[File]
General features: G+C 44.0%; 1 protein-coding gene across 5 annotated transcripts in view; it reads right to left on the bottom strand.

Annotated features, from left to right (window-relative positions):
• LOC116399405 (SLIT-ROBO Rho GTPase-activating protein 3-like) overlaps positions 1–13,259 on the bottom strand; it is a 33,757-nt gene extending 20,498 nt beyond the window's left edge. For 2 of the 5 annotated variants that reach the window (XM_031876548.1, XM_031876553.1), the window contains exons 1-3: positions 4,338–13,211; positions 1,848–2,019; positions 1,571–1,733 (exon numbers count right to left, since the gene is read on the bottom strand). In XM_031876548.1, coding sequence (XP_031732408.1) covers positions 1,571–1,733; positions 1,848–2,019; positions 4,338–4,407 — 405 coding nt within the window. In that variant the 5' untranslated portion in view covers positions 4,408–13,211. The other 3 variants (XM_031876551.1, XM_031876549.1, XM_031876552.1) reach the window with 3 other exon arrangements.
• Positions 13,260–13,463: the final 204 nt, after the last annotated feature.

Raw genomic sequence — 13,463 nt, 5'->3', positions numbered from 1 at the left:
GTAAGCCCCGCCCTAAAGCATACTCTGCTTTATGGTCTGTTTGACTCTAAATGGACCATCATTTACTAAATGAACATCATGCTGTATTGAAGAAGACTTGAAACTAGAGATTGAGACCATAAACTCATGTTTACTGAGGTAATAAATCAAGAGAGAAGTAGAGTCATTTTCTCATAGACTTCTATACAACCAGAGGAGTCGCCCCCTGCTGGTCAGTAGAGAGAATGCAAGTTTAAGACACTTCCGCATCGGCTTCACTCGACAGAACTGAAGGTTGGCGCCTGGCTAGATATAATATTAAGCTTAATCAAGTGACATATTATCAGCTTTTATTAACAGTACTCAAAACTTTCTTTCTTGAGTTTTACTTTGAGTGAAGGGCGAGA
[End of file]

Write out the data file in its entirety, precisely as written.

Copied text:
General features: G+C 44.0%; 1 protein-coding gene across 5 annotated transcripts in view; it reads right to left on the bottom strand.

Annotated features, from left to right (window-relative positions):
• LOC116399405 (SLIT-ROBO Rho GTPase-activating protein 3-like) overlaps positions 1–13,259 on the bottom strand; it is a 33,757-nt gene extending 20,498 nt beyond the window's left edge. For 2 of the 5 annotated variants that reach the window (XM_031876548.1, XM_031876553.1), the window contains exons 1-3: positions 4,338–13,211; positions 1,848–2,019; positions 1,571–1,733 (exon numbers count right to left, since the gene is read on the bottom strand). In XM_031876548.1, coding sequence (XP_031732408.1) covers positions 1,571–1,733; positions 1,848–2,019; positions 4,338–4,407 — 405 coding nt within the window. In that variant the 5' untranslated portion in view covers positions 4,408–13,211. The other 3 variants (XM_031876551.1, XM_031876549.1, XM_031876552.1) reach the window with 3 other exon arrangements.
• Positions 13,260–13,463: the final 204 nt, after the last annotated feature.

Raw genomic sequence — 13,463 nt, 5'->3', positions numbered from 1 at the left:
GTAAGCCCCGCCCTAAAGCATACTCTGCTTTATGGTCTGTTTGACTCTAAATGGACCATCATTTACTAAATGAACATCATGCTGTATTGAAGAAGACTTGAAACTAGAGATTGAGACCATAAACTCATGTTTACTGAGGTAATAAATCAAGAGAGAAGTAGAGTCATTTTCTCATAGACTTCTATACAACCAGAGGAGTCGCCCCCTGCTGGTCAGTAGAGAGAATGCAAGTTTAAGACACTTCCGCATCGGCTTCACTCGACAGAACTGAAGGTTGGCGCCTGGCTAGATATAATATTAAGCTTAATCAAGTGACATATTATCAGCTTTTATTAACAGTACTCAAAACTTTCTTTCTTGAGTTTTACTTTGAGTGAAGGGCGAGA